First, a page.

Process Multiple Files Dynamicly


I have a program that is starting to get a bit large (currently ~300 lines). One thing that is a bit of an eye sore for me is my program opens, defers, and creates buffio.NewScanners for three different files. Then it also creates different arrays for each set of data. I am guessing all together takes up about 30-40 lines of repetitive code. Is there a way where I can do this work inside of a loop or what is the preferred way of handling this data from a programming perspective?

I tried creating an array of filenames and going through a loop but it did not look right and I noticed other posts that saids Go does not support dynamic variables so any help, thoughts, or comments would be useful to me.


Please publish some of the code your are using to get a better idea what you are trying to accomplish


Basically, I have a block of code that looks like the below:
Currently, I have been just trying to think of ways I can either clean it up or ways I can re-use code. I do not have a programming background but I feel like there is a better way.

hostlist, _ := os.Open("file.txt")
//hostlist, _ := os.Open("temp")
filesubnetblacklist, _ := os.Open("file2.txt")
gooddomainlist, _ := os.Open("file3.txt")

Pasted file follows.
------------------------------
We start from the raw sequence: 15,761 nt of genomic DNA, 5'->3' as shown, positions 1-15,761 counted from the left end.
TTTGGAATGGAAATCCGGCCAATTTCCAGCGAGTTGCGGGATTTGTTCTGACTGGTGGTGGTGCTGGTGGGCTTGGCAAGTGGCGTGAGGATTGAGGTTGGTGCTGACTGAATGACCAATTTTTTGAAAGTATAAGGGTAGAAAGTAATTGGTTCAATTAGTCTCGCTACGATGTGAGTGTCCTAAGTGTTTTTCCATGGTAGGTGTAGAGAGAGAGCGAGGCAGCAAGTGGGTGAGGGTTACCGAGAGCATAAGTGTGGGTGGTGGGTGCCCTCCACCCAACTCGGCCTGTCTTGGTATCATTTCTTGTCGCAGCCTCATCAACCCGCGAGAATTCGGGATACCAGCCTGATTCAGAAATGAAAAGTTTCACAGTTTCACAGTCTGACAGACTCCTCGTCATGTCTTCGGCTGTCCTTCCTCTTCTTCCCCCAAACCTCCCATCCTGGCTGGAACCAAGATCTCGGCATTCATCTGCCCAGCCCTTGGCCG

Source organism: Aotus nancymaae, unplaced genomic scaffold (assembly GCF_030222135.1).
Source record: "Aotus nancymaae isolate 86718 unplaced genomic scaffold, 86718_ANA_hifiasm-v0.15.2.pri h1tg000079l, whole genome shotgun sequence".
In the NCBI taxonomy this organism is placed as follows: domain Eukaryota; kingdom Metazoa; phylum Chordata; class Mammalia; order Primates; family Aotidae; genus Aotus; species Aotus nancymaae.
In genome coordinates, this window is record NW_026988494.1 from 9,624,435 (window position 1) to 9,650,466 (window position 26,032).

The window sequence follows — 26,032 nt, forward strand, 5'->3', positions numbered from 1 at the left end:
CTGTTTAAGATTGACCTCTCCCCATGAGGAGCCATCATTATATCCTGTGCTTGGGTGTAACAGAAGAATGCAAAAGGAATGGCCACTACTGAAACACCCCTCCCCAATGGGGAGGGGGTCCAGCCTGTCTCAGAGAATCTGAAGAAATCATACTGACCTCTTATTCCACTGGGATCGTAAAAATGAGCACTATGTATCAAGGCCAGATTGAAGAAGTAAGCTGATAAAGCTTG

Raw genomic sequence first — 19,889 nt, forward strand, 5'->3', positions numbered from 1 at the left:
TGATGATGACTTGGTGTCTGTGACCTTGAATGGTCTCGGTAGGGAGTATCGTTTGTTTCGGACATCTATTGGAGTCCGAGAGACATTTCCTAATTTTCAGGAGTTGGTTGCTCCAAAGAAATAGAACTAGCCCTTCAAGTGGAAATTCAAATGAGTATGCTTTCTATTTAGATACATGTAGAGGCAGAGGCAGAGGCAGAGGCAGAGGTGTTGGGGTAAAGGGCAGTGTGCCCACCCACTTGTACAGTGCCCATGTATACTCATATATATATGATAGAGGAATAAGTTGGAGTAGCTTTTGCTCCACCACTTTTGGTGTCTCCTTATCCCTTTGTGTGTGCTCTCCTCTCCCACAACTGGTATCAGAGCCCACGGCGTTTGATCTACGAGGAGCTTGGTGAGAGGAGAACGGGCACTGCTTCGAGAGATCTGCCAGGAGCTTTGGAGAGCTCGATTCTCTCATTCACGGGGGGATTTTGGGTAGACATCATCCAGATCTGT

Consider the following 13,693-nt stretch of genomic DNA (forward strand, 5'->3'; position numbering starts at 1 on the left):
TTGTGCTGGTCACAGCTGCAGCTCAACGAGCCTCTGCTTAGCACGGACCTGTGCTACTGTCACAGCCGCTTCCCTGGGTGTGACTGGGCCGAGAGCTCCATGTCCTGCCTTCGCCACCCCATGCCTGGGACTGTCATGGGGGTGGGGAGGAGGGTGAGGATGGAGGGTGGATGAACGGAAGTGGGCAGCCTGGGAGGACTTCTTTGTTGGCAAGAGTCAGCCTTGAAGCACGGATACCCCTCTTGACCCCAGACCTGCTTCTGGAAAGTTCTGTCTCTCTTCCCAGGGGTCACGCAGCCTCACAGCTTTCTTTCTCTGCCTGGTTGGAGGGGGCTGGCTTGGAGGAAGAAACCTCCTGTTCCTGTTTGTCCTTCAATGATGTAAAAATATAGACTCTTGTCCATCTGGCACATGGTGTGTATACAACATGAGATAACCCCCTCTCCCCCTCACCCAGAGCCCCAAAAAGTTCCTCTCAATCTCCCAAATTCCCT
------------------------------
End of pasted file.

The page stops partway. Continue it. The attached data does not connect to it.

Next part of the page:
defer hostlist.Close()
defer filesubnetblacklist.Close()
defer gooddomainlist.Close()
hostbuff := bufio.NewScanner(hostlist)
fileScanner := bufio.NewScanner(filesubnetblacklist)

domainbuff := bufio.NewScanner(gooddomainlist)

for domainbuff.Scan() {
    s := strings.Split(domainbuff.Text(), "\n")
    ngdomain = append(ngdomain, s[0])
for fileScanner.Scan() {
    s := strings.Split(fileScanner.Text(), "\n")
    subnet = append(subnet, s[0])
for hostbuff.Scan() {
    iplist = append(iplist, hostbuff.Text())
package main

import (

func main() {
	iplist, err := read("file.txt")
	if err != nil {
	subnet, err := read("file2.txt")
	if err != nil {
	ngdomain, err := read("file3.txt")
	if err != nil {

	fmt.Println(iplist, subnet, ngdomain)

func read(file string) ([]string, error) {
	f, err := os.Open(file)
	if err != nil {
		return nil, err

	defer f.Close()

	var res []string
	s := bufio.NewScanner(f)
	for s.Scan() {
		res = append(res, strings.Split(s.Text(), "\n")[0])
		// If you just want to remove the newline at the end of the text, you should use the following code
		// res = append(res, strings.TrimRight(s.Text(), "\n"))

	return res, nil

The three file reads are not identical. The last file read doesn’t remove the newline at the end of the lines. Not sure if it’s deliberate or a mistake.
Apart from this, your suggested solution is of course perfect. Using TrimRight is indeed preferable, or the following which I assume would be more efficient

txt := s.Text()
res = append(res, txt[:len(txt)-1])


I am kicking myself a bit for not thinking of this myself…but thanks a lot for the feedback.

Cheer up! the conventional thinking is to separate public logic, which will improve code reuse and maintainability

The bufio.Scanner returns lines without line endings. There are no line endings to remove or split by.

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